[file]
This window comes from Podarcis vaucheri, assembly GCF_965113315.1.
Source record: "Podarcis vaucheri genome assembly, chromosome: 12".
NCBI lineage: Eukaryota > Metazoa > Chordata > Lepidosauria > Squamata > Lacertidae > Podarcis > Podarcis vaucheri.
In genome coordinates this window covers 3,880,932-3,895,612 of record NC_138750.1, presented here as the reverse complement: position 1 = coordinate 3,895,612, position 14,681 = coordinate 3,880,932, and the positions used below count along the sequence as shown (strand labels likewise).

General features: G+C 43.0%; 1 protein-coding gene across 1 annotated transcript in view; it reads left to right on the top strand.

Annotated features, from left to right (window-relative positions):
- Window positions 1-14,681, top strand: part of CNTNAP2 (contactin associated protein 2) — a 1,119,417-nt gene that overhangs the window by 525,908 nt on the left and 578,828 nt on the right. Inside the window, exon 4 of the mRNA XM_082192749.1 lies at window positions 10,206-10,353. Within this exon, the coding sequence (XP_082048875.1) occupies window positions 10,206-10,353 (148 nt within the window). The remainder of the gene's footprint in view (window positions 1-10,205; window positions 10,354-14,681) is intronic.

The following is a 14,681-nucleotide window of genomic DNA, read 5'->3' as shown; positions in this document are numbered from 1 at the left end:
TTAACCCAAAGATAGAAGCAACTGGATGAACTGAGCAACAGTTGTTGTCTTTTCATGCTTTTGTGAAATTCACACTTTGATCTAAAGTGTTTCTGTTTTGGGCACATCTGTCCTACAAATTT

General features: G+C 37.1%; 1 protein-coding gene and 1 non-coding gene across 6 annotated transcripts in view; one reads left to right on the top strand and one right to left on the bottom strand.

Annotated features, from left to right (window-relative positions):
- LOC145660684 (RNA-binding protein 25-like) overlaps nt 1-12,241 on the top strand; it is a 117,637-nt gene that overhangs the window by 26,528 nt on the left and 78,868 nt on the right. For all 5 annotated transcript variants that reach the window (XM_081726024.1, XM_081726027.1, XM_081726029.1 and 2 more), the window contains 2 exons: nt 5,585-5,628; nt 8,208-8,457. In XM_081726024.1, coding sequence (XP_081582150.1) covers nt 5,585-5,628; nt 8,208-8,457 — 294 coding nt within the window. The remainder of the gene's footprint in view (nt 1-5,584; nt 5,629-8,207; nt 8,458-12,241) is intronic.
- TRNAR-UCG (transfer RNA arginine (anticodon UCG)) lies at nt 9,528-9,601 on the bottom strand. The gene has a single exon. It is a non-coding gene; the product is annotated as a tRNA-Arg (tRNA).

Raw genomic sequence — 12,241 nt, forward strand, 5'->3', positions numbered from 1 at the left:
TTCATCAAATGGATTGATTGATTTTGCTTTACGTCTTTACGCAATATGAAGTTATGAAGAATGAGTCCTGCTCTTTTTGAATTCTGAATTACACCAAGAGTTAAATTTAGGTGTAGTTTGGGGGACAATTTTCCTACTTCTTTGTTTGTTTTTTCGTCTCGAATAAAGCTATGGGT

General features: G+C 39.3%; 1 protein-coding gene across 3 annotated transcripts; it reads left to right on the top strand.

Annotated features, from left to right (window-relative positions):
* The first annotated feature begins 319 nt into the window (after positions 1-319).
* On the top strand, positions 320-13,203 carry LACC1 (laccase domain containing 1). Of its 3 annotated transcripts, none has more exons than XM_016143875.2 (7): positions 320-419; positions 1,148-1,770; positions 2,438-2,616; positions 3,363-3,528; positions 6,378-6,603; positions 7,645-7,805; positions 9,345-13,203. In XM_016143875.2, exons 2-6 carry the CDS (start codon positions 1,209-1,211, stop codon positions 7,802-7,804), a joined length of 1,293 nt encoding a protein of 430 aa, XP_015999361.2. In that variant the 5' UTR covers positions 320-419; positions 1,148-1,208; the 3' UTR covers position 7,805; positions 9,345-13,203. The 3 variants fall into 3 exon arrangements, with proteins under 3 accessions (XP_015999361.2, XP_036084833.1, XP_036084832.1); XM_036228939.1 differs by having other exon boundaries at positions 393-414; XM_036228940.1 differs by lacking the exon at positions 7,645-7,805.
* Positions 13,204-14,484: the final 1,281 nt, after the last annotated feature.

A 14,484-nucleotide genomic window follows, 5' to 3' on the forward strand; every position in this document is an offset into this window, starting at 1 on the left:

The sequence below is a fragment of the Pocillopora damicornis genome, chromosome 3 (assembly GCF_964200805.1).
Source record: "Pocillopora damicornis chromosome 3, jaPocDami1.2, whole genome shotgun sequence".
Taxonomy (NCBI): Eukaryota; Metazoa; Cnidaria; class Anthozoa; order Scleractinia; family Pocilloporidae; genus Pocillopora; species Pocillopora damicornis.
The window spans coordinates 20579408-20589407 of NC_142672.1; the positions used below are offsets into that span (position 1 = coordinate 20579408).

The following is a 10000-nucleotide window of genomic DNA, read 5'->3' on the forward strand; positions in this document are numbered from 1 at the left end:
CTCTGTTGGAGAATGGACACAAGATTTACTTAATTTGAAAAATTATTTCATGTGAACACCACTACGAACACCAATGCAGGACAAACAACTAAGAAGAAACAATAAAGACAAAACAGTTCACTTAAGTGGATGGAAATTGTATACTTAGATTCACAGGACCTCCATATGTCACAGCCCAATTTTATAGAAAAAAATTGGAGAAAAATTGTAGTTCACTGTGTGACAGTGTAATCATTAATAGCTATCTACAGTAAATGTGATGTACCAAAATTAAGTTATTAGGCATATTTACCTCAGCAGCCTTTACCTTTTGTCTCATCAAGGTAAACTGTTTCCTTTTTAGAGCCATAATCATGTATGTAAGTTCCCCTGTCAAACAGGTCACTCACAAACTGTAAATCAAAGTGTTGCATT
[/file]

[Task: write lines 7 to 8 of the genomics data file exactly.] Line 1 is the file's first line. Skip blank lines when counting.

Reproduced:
- Window positions 1-14,681, top strand: part of CNTNAP2 (contactin associated protein 2) — a 1,119,417-nt gene that overhangs the window by 525,908 nt on the left and 578,828 nt on the right. Inside the window, exon 4 of the mRNA XM_082192749.1 lies at window positions 10,206-10,353. Within this exon, the coding sequence (XP_082048875.1) occupies window positions 10,206-10,353 (148 nt within the window). The remainder of the gene's footprint in view (window positions 1-10,205; window positions 10,354-14,681) is intronic.

The following is a 14,681-nucleotide window of genomic DNA, read 5'->3' as shown; positions in this document are numbered from 1 at the left end: